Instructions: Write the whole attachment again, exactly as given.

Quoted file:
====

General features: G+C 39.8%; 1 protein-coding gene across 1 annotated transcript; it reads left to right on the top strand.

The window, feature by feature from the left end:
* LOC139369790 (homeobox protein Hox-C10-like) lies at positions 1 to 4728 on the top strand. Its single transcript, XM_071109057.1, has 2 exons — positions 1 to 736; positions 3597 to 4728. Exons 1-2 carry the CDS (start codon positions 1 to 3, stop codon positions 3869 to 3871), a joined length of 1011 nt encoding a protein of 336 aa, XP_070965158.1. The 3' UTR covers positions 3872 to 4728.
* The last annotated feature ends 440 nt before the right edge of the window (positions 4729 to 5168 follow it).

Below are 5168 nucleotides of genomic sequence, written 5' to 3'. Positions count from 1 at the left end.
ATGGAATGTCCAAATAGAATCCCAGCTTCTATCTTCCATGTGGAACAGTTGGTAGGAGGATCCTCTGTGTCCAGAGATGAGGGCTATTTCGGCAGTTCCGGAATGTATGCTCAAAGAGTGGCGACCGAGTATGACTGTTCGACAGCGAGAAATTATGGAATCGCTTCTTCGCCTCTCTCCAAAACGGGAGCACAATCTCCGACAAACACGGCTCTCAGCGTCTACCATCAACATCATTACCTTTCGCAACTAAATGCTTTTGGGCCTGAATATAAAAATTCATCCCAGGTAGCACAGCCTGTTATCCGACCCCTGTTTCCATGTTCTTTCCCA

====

General features: G+C 39.8%; 1 protein-coding gene across 1 annotated transcript; it reads left to right on the top strand.

The window, feature by feature from the left end:
* LOC139369790 (homeobox protein Hox-C10-like) lies at positions 1 to 4728 on the top strand. Its single transcript, XM_071109057.1, has 2 exons — positions 1 to 736; positions 3597 to 4728. Exons 1-2 carry the CDS (start codon positions 1 to 3, stop codon positions 3869 to 3871), a joined length of 1011 nt encoding a protein of 336 aa, XP_070965158.1. The 3' UTR covers positions 3872 to 4728.
* The last annotated feature ends 440 nt before the right edge of the window (positions 4729 to 5168 follow it).

Below are 5168 nucleotides of genomic sequence, written 5' to 3'. Positions count from 1 at the left end.
ATGGAATGTCCAAATAGAATCCCAGCTTCTATCTTCCATGTGGAACAGTTGGTAGGAGGATCCTCTGTGTCCAGAGATGAGGGCTATTTCGGCAGTTCCGGAATGTATGCTCAAAGAGTGGCGACCGAGTATGACTGTTCGACAGCGAGAAATTATGGAATCGCTTCTTCGCCTCTCTCCAAAACGGGAGCACAATCTCCGACAAACACGGCTCTCAGCGTCTACCATCAACATCATTACCTTTCGCAACTAAATGCTTTTGGGCCTGAATATAAAAATTCATCCCAGGTAGCACAGCCTGTTATCCGACCCCTGTTTCCATGTTCTTTCCCA